Two women who say Charlie Rose sexually harassed them at the workplace hit Bloomberg L.P. with a lawsuit this week, claiming the company that provided Rose his studio did nothing to prevent or stop the alleged misconduct.
"Bloomberg allowed Charlie Rose to repeatedly and unlawfully sexually harass, at its studios and elsewhere," according the complaint, which was filed Tuesday in New York.
Plaintiffs Katherine Brooks Harris and Sydney McNeal say they were jointly employed by Rose and Bloomberg when the former TV host’s production company operated at Bloomberg L.P.'s New York City office. Rose co-hosted “CBS This Morning” and hosted PBS’ “The Charlie Rose Show,” which was housed at Bloomberg headquarters, before his sudden fall from grace amid the #MeToo movement.
The plaintiffs accused Rose of a variety of acts, including undressing in their presence, squeezing them in a “dominating and degrading manner,” putting his hands on their bodies, grabbing arms and standing “too close” to them on a regular basis. They say that Rose did not treat men this way.
The Hollywood Reporter’s Eriq Gardner, who first reported the complaint again Bloomberg, noted that the plaintiffs have previously been in the news.
“If those names sound familiar, they are the same ones who previously sued CBS News and Rose himself back in May 2018 upon an exposé by The Washington Post. Harris and McNeal have already settled with CBS, while their action against Rose is ongoing,” Gardner wrote. “That prior case is soon headed to summary judgment motions and perhaps trial after a discovery process that included a deposition for Rose.”
Gardner wrote that the notion the plaintiffs were jointly employed “is almost certain to be hotly disputed,” but the women claim Bloomberg L.P. allowed Rose to “repeatedly and unlawfully sexually harass” them.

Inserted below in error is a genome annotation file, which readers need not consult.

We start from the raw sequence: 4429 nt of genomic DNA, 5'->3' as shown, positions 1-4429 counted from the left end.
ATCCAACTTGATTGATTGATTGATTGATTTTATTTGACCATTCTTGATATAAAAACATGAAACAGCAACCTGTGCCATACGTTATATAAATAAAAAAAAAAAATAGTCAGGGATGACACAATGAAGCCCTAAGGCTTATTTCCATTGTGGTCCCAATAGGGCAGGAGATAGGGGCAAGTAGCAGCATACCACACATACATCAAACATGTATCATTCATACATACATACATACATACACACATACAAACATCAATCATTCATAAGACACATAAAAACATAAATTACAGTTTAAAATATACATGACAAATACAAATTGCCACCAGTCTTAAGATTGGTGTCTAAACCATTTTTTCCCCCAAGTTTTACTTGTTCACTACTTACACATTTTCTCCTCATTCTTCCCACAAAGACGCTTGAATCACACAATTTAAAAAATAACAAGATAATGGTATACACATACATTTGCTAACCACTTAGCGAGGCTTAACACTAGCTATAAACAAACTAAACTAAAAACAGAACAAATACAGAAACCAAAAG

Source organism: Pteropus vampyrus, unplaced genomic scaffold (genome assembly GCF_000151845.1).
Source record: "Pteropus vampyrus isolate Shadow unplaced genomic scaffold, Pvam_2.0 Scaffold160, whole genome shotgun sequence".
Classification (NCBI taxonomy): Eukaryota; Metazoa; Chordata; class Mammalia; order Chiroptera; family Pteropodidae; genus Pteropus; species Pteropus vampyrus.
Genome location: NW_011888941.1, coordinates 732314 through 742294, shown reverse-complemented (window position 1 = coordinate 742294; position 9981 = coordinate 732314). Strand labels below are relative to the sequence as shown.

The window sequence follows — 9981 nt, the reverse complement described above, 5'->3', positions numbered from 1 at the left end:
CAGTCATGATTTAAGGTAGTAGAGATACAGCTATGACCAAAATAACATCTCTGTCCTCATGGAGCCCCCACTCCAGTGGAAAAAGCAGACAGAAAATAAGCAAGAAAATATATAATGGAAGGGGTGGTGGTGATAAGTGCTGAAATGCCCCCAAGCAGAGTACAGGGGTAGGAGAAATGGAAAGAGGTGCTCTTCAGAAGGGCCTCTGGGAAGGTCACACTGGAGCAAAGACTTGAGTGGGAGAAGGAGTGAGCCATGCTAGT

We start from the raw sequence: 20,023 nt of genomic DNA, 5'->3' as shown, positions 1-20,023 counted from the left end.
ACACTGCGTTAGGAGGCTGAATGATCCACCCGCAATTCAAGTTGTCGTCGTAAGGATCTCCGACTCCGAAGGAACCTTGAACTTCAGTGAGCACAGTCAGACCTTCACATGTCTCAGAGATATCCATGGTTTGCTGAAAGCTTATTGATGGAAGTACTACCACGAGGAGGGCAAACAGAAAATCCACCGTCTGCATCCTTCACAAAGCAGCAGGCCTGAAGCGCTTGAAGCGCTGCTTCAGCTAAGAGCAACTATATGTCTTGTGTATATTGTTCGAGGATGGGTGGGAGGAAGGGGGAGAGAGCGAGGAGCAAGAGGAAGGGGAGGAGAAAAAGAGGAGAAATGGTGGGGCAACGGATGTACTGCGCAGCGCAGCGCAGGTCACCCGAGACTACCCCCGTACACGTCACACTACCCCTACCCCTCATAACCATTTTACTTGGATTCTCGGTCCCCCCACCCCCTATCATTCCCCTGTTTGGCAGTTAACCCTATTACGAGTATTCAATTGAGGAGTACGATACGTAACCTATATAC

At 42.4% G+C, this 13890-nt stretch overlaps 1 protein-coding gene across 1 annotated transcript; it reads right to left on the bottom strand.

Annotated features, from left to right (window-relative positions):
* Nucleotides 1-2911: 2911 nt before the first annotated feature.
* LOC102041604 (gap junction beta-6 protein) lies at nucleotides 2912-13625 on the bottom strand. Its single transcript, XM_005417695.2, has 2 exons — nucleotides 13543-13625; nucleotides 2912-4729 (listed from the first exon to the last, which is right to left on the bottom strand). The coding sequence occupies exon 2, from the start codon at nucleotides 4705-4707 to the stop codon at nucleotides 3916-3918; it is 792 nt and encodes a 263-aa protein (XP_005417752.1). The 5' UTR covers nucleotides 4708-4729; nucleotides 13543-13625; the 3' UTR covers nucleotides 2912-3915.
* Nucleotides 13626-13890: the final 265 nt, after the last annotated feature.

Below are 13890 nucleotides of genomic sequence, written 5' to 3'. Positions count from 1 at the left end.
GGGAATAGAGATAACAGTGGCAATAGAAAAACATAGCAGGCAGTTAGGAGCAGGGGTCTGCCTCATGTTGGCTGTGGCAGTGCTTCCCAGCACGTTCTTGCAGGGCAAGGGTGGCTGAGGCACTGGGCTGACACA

“Bloomberg aided and abetted Rose in his repeated and unlawful sexual harassment,” the complaint said. "The unlawful, gender-based degrading and demeaning terms and conditions of Plaintiffs' employment as well as Bloomberg's allowance and condonation of Mr. Rose's unlawful behavior against its own employees is consistent with its corporate culture and 'tone at the top,' Michael Bloomberg's close personal and business relationship with Mr. Rose, and the value of Charlie Rose and his show to Bloomberg.”
The complaint claims that Bloomberg “knew or should have known” about Rose’s alleged conduct. Rose admitted to having inappropriate relationships with staffers and acknowledged he had a rather lewd nickname, according to deposition documents released earlier this year.
The complaint also claims former 2020 presidential hopeful Mike Bloomberg sets the “tone” of the company and detailed multiple reports of his “long history of making discriminatory statements about women.
As part of a lawsuit filed by Harris, McNeal and former CBS employee Chelsea Wei, court filings released in January show Rose confirming improper behavior, including flirting with his former co-anchors Gayle King and Norah O'Donnell.
Rose was fired as co-anchor of "CBS This Morning" in 2017 at the height of the #MeToo movement. PBS also parted ways with Rose shortly after the CBS decision.
Harris and McNeal accused Bloomberg of discrimination along with aiding and abetting liability.
A spokesperson for Bloomberg issued the following statement to The Hollywood Reporter: "At all relevant times, the plaintiffs were not employees of Bloomberg L.P., because Charlie Rose Inc. operated independently of us. Regardless, we take any complaints seriously, investigate thoroughly, and take appropriate action, where necessary, and we have no record of a complaint about Mr. Rose from either plaintiff or other individuals. As soon as we were aware of allegations that were reported in the media in 2017, we immediately suspended re-airing the show on our network."
Fox News’ Joseph A. Wulfsohn contributed to this report.